Although Cinco de Mayo merely reflects the Mexican state of Puebla’s defeat of their French invaders, the American food/beverage business industry has elevated it nearly to the level of a St. Patrick’s Day libation party. This year, Cinco de Mayo landed on a Friday. Another piece of evidence that I’m middle aged is that what I normally like to do on Fridays is exercise, then sip wine with dinner and chill since I survived another week of corporate America.
Yet, due to the Cinco de Mayo celebration, my apartment complex had a free taco bar and margaritas. Perfect timing for someone who’d just worked out. I met a few of my neighbors and spoke with the ladies in the office as I ate. Even in the presence of other people, I still finished my food in the same amount of time as I would have in my apartment, watching TV.
Last month, I’d received a pair of free movie tickets to see a biopic about Emily Dickerson. The friend who I invited to join me originally wanted to go at a 9 PM showing since he wanted to clean his house after work. Then he was invited to a margarita birthday party, which we went to prior to the movie.
The spacious house with hardwood floors brimmed with children playing and adults drinking. In the corner of the room, yet another taco bar awaited. Not the least bit hungry, I made a small sampler plate, starting with fried rice. The real treasure lie in the crock pot. A childhood favorite: spicy cheese dip with stewed tomatoes. Mom always put ground beef in hers, but the meat was in a separate dish.
Then I dove into the margarita bar. I followed the recipe of the night: 1 oz orange liqueur, 1 oz fresh lime juice, 1 oz tequila, splash of water. Seemed more like a tequila shot than anything else. I added a splash of ruby red grapefruit juice for sweetness. I began to feel my alcohol, thanks to the second margarita of the evening.
The birthday girl had turned 40 a few days ago. I welcomed her to the club. I’d never met anyone there before, but many had met one another playing kickball.
After eating, I ventured outside. If I’d thought the inside of the house was child-friendly, the the back yard was paradise. Most of the children were jumping around inside the enclosed trampoline, but there was also a homemade swimming pool, a homemade seesaw, but my personal favorite were the goats.
I forget the kids’ names, but they were both males, had budding horns and occasionally the black one kept mounting the white one. One partygoer made the observation that they had no upper teeth, only bottom teeth, which were very straight and long. I happily explained that some animals who groom themselves had what was called a “tooth comb.” My friend observed that the kids cleaned themselves like cats. Yet cats use their rough tongue and not a tooth comb.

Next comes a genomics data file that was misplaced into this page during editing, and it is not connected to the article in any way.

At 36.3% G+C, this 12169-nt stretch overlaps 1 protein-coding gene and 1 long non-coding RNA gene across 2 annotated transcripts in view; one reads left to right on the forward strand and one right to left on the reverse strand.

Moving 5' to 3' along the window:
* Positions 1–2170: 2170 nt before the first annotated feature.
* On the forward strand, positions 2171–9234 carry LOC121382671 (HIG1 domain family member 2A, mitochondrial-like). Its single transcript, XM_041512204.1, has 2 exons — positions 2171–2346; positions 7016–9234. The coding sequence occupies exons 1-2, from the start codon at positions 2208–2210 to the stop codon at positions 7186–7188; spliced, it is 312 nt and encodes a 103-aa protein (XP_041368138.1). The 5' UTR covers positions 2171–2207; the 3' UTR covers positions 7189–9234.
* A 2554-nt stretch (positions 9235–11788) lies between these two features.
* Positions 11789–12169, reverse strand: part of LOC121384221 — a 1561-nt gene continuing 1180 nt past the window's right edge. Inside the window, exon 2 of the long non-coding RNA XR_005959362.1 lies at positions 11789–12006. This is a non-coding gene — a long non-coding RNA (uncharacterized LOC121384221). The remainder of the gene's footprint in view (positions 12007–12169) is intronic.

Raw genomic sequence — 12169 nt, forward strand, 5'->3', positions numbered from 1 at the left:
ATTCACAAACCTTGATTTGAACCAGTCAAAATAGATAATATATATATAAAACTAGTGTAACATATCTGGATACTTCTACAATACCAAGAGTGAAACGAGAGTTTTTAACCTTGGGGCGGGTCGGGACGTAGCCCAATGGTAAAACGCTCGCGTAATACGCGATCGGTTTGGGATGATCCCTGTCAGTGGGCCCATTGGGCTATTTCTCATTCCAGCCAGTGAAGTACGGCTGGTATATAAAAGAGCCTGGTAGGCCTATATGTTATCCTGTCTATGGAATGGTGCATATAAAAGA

Closer to the time we needed to leave for the movie, I took out the pass I’d printed out. For the first time, I noticed the disclaimer. We could only use it Monday-Thursday. I called the theatre, explained the situation and he told me that it was OK. After hanging up, I told my friend the good news, but admitted I felt that a 16 year-old had given me the green light.
I was right.
The situation turned out to be a little more complicated in person. The teenager working the ticket/concession stand didn’t know how to process the pass. She showed it to another teenager with more seniority who had to get the guy who was around my age to approve it. Originally, he tried to give us shit, pointing out the obvious disclaimer. My friend and I both calmly explained that I’d called ahead to see if it would still be honored and had been told that it would.
The guy told us he’d honor it that one time and walked away. (So, on an extremely slow Friday night, we were probably interrupting his secret porn watching.) We got our drinks and walked into the vastly empty movie theatre. After all, how many people are going to clamor to watch a movie based on Emily Dickerson at 9:10 PM on Cinco de Mayo?
We were two of about twelve people there. The B-movie had some funny, interesting parts. I’d known that Dickerson had never married, but I didn’t realize that she died of “Bright’s disease,” a kidney disorder, which caused her to have back pain and seizures.
What amazed me was even though she had the resources of a rich family, she seemed very leery of marrying since she didn’t want a future husband to take away her writing. Amazing how, after all this time, that’s still a very real sentiment among women, artist or not.